Century Dictionary and Cyclopedia
- n. The state or character of being tawdry; excessive display of finery; ostentatious display without elegance.
- n. The property of being tawdry.
GNU Webster's 1913
- n. Quality or state of being tawdry.
- n. tasteless showiness
“The person at fualt for the 'tawdriness' is Bill Clinton.”
“Yet the finished beads, whether attached in thick masses to garments, or strung in long flexible rows, were very comely and without a trace of the tawdriness, which is so characteristic of uncivilized peoples.”
“Hence the tawdriness which is justly alleged against much Italian literature.”
“Sidney understands the tawdriness of his dreams, though he can't free himself of their power over him.”
“The worst smack of tawdriness, even indecency, which is why puns, like off-color jokes, are often followed by apologies.”
“The students, the graying hippies, the Turks and the trademark tawdriness are all still there, but the corner has lost its authentic bustle, or gained a broader, more anonymous bustle, which suggests the check-in counter at an understaffed airport.”
“But he harbors secrets, mostly of his own psychopathology, which begin to surface as he gets caught up in local tawdriness.”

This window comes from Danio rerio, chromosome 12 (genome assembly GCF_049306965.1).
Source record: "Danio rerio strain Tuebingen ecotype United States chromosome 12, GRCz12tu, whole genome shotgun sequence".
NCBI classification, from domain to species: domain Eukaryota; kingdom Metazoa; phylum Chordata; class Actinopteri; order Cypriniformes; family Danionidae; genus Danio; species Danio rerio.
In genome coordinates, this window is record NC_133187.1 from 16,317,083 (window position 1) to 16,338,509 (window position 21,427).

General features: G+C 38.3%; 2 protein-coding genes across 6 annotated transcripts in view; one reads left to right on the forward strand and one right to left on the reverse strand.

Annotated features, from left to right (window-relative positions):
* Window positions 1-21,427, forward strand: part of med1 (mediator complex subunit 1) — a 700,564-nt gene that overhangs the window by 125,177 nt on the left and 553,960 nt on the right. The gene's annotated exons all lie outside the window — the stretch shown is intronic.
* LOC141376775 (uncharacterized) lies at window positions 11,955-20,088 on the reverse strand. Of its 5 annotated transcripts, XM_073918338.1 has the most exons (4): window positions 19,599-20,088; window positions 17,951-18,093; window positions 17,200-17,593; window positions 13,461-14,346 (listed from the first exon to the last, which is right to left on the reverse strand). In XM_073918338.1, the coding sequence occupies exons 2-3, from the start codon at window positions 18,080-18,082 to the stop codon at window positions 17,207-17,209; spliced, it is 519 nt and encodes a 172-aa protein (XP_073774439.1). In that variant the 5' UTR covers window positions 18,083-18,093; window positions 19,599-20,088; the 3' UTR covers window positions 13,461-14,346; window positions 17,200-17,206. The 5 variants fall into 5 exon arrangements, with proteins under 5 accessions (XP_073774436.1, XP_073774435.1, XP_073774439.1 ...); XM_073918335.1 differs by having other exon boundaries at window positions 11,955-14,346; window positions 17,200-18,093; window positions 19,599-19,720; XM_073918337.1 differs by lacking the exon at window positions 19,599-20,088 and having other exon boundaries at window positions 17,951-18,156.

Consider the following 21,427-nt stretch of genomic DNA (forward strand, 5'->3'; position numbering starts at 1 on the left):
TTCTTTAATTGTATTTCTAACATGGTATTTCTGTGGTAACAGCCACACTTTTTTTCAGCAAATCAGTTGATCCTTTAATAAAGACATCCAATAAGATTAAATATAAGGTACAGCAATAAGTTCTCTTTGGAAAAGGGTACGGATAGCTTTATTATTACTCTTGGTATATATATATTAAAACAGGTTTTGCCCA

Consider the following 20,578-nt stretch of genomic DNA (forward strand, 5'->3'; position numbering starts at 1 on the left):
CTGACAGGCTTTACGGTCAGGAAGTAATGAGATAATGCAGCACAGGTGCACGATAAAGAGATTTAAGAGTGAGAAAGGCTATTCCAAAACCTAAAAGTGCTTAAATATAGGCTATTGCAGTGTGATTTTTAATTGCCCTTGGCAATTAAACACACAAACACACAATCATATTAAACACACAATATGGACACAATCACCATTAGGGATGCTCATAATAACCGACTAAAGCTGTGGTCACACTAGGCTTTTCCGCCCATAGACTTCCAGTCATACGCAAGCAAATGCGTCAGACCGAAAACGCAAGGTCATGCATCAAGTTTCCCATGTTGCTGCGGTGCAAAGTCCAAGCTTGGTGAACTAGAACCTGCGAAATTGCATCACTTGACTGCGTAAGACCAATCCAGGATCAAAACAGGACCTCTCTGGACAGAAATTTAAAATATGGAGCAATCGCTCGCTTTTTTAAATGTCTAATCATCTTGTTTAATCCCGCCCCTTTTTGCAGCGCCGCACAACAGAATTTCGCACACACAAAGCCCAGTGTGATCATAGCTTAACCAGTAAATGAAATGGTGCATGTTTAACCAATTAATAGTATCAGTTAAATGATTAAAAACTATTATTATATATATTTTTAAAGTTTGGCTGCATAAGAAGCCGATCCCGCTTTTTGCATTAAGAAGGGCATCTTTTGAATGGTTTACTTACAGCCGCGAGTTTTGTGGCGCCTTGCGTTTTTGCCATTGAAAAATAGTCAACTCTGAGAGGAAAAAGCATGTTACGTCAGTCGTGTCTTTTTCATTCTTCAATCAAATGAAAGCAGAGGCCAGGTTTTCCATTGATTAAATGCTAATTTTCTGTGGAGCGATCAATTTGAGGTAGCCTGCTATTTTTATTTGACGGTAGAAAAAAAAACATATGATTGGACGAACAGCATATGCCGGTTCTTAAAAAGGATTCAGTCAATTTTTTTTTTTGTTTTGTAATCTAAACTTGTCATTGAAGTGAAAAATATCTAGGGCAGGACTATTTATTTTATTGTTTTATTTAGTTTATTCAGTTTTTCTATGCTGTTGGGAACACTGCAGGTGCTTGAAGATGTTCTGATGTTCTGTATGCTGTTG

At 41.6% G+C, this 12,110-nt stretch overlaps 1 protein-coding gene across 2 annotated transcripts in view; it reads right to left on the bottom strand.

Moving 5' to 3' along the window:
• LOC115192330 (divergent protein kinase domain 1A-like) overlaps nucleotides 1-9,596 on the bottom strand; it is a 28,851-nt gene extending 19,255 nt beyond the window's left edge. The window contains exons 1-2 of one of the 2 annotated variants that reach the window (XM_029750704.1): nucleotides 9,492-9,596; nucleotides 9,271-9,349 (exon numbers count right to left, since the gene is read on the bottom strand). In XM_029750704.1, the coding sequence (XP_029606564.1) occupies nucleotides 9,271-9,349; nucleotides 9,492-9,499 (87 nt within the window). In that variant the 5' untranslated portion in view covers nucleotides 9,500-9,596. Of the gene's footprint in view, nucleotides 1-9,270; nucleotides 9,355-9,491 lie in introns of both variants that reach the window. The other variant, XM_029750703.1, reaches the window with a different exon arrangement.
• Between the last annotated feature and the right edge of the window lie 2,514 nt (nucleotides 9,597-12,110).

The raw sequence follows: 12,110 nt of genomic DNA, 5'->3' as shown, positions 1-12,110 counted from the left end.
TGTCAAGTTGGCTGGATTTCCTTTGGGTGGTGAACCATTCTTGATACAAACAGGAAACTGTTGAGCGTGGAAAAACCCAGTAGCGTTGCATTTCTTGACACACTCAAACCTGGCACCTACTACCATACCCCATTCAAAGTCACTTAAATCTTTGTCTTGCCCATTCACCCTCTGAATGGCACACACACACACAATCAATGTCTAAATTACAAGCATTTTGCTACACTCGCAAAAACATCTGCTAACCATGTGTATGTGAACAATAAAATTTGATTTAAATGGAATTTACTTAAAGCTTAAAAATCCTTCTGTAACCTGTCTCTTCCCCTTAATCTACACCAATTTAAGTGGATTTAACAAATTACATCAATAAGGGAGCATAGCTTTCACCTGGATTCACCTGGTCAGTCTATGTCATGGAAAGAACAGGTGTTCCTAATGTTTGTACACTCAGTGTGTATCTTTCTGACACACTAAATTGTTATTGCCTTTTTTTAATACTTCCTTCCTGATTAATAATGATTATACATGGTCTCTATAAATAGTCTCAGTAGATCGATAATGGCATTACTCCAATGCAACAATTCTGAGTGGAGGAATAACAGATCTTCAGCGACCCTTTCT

“In short, the real-life off-field exploits have started to outstrip the tawdriness depicted in television dramas such as Britain's popular "Footballers 'Wives" -- and the parade of mug shots and legal revelations that punctuate "SportsCenter" every night.”
“We are in an era of high-profile tawdriness among our highest profile athletic stars.”
“The French Quarter: An Informal History of the New Orleans Underworld by Herbert Asbury: Thank God for Herbert Asbury, the unapologetic yellow journalist from the 1930s who, a few years before publishing this masterpiece on the bawdiness and tawdriness of the Vieux Carré, wrote The Gangs of New York.”
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